Intimate moment

Above: Intimate feelings. Credit: Starflames.

Intimacy

Writing in 1931, critic Walter Benjamin cautioned that, "the sense of the-sameness-of-things-in-the-world has grown to such an extent that by means of [photo-]reproduction, even the unique is made to yield up its uniqueness." The photo-reproduction still converts highly personal experiences into shared-and-circulated images; such images are so profuse that they have become almost valueless. The cherished moment is not honored or held dear as evidence of one's "inmost nature" but is often squandered. Frittered away as an amusing social-media post. The amount of visual detail that many Instagram users share about their lives is such that their private lives become only theoretical: there is nothing at all that they hold to be hallowed and protected as absolutely personal.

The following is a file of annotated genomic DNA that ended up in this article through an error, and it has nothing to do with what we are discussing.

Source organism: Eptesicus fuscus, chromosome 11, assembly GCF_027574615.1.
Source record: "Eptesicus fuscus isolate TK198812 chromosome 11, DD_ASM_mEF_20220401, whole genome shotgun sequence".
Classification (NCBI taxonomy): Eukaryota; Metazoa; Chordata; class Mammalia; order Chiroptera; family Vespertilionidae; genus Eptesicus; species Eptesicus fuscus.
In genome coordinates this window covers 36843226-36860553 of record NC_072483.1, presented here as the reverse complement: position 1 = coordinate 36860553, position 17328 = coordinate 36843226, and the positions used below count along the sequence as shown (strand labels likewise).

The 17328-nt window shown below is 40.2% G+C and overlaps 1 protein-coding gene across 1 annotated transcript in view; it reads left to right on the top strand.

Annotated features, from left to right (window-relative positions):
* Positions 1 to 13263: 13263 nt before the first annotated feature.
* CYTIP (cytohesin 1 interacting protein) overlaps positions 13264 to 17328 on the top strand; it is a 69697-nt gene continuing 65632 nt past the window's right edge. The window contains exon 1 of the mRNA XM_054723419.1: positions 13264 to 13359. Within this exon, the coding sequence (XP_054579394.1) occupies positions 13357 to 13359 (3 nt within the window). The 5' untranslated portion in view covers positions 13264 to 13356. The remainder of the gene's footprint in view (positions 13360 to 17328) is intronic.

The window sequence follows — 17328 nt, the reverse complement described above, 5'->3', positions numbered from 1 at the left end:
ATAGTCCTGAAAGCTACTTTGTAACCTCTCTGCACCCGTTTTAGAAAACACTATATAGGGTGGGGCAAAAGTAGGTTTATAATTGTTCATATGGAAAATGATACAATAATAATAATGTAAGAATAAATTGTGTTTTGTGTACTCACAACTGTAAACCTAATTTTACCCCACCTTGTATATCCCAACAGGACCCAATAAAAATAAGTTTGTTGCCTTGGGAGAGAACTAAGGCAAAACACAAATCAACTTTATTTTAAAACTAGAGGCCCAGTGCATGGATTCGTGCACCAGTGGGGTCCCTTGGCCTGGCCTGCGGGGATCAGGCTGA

By choice and free will many social media users spurn the intimate, up to the point that all confidentiality is eradicated from daily life. Such destruction of privacy is perverse--so many prisoners and refugees long for some morsel of life that is not overlooked and recorded. The incremental reduction of privacy is, of course, a basic technique of dehumanization and an ordinary component of totalitarianism--from the authoritarian State to the cult-based community.

If such sharing of the details of one's life were imposed-and-demanded it would be the horrifying demand of an authoritarian figure or regime--Orwell's Big Brother for example. But the current context is actually more troubling: on Instagram, intimacy is handed-over-and-given-up without hesitation in the all-consuming quest for likes and a temporary increase in the attentiveness of one's followers.

(28 January 2018)